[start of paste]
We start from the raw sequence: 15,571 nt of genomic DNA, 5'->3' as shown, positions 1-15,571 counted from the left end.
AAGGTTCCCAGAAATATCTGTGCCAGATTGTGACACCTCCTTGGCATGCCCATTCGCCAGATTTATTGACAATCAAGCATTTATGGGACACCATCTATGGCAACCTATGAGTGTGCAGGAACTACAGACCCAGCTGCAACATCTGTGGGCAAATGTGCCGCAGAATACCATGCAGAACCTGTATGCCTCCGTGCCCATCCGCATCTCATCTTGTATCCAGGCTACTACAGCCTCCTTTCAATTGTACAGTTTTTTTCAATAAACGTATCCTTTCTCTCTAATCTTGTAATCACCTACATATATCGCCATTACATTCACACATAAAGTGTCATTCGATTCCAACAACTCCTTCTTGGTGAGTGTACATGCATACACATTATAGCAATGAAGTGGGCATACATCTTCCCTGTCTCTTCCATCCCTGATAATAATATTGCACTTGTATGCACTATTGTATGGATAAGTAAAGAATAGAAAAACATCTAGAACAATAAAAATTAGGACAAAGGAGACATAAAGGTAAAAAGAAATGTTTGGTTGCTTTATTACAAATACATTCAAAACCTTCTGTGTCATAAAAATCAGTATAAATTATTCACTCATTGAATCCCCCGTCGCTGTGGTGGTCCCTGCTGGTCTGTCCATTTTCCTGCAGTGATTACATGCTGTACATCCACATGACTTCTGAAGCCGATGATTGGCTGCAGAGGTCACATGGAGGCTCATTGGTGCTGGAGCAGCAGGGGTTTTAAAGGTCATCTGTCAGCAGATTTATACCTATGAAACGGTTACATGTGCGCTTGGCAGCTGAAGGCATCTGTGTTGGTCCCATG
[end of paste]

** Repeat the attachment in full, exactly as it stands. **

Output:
We start from the raw sequence: 15,571 nt of genomic DNA, 5'->3' as shown, positions 1-15,571 counted from the left end.
AAGGTTCCCAGAAATATCTGTGCCAGATTGTGACACCTCCTTGGCATGCCCATTCGCCAGATTTATTGACAATCAAGCATTTATGGGACACCATCTATGGCAACCTATGAGTGTGCAGGAACTACAGACCCAGCTGCAACATCTGTGGGCAAATGTGCCGCAGAATACCATGCAGAACCTGTATGCCTCCGTGCCCATCCGCATCTCATCTTGTATCCAGGCTACTACAGCCTCCTTTCAATTGTACAGTTTTTTTCAATAAACGTATCCTTTCTCTCTAATCTTGTAATCACCTACATATATCGCCATTACATTCACACATAAAGTGTCATTCGATTCCAACAACTCCTTCTTGGTGAGTGTACATGCATACACATTATAGCAATGAAGTGGGCATACATCTTCCCTGTCTCTTCCATCCCTGATAATAATATTGCACTTGTATGCACTATTGTATGGATAAGTAAAGAATAGAAAAACATCTAGAACAATAAAAATTAGGACAAAGGAGACATAAAGGTAAAAAGAAATGTTTGGTTGCTTTATTACAAATACATTCAAAACCTTCTGTGTCATAAAAATCAGTATAAATTATTCACTCATTGAATCCCCCGTCGCTGTGGTGGTCCCTGCTGGTCTGTCCATTTTCCTGCAGTGATTACATGCTGTACATCCACATGACTTCTGAAGCCGATGATTGGCTGCAGAGGTCACATGGAGGCTCATTGGTGCTGGAGCAGCAGGGGTTTTAAAGGTCATCTGTCAGCAGATTTATACCTATGAAACGGTTACATGTGCGCTTGGCAGCTGAAGGCATCTGTGTTGGTCCCATG